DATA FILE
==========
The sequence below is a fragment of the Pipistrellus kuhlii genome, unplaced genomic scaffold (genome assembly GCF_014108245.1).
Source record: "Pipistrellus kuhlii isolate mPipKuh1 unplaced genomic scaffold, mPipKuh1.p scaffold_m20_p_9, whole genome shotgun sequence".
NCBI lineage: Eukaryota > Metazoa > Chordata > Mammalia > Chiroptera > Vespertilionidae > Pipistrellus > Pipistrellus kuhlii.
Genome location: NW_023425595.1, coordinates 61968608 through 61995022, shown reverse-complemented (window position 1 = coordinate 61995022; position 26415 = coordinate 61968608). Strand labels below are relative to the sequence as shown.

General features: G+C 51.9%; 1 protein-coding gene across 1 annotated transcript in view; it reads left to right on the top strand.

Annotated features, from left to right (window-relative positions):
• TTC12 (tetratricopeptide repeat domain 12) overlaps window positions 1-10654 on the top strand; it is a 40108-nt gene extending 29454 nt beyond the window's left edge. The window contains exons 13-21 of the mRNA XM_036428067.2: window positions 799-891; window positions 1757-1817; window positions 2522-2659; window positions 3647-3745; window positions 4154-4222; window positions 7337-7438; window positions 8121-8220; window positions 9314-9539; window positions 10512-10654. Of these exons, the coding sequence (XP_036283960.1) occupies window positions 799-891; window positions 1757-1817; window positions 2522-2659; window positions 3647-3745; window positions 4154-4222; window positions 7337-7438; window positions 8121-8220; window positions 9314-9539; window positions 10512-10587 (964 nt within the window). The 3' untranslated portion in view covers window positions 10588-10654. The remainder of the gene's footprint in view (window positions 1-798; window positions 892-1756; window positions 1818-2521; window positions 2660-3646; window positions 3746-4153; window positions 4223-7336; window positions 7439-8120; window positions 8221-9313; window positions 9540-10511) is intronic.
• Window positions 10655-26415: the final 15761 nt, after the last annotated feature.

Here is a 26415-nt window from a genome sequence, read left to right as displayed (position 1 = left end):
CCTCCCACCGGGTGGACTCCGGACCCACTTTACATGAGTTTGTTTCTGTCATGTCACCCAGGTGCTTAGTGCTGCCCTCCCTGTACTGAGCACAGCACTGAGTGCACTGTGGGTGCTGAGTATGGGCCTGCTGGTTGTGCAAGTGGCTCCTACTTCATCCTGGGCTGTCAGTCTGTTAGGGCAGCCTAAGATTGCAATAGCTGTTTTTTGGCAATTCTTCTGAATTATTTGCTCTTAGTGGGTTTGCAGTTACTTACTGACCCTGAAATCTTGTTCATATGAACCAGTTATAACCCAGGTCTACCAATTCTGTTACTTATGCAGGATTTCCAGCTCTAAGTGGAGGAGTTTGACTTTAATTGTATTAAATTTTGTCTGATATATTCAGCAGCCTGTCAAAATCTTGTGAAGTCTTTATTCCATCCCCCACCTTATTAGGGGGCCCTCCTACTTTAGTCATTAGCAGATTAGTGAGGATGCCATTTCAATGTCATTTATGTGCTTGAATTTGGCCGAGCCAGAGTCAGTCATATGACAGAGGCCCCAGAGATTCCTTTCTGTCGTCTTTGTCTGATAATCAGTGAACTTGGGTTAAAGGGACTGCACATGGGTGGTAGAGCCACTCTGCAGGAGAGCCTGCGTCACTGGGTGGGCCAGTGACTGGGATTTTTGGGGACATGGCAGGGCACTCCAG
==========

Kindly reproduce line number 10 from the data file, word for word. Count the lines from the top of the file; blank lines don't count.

CCTCCCACCGGGTGGACTCCGGACCCACTTTACATGAGTTTGTTTCTGTCATGTCACCCAGGTGCTTAGTGCTGCCCTCCCTGTACTGAGCACAGCACTGAGTGCACTGTGGGTGCTGAGTATGGGCCTGCTGGTTGTGCAAGTGGCTCCTACTTCATCCTGGGCTGTCAGTCTGTTAGGGCAGCCTAAGATTGCAATAGCTGTTTTTTGGCAATTCTTCTGAATTATTTGCTCTTAGTGGGTTTGCAGTTACTTACTGACCCTGAAATCTTGTTCATATGAACCAGTTATAACCCAGGTCTACCAATTCTGTTACTTATGCAGGATTTCCAGCTCTAAGTGGAGGAGTTTGACTTTAATTGTATTAAATTTTGTCTGATATATTCAGCAGCCTGTCAAAATCTTGTGAAGTCTTTATTCCATCCCCCACCTTATTAGGGGGCCCTCCTACTTTAGTCATTAGCAGATTAGTGAGGATGCCATTTCAATGTCATTTATGTGCTTGAATTTGGCCGAGCCAGAGTCAGTCATATGACAGAGGCCCCAGAGATTCCTTTCTGTCGTCTTTGTCTGATAATCAGTGAACTTGGGTTAAAGGGACTGCACATGGGTGGTAGAGCCACTCTGCAGGAGAGCCTGCGTCACTGGGTGGGCCAGTGACTGGGATTTTTGGGGACATGGCAGGGCACTCCAG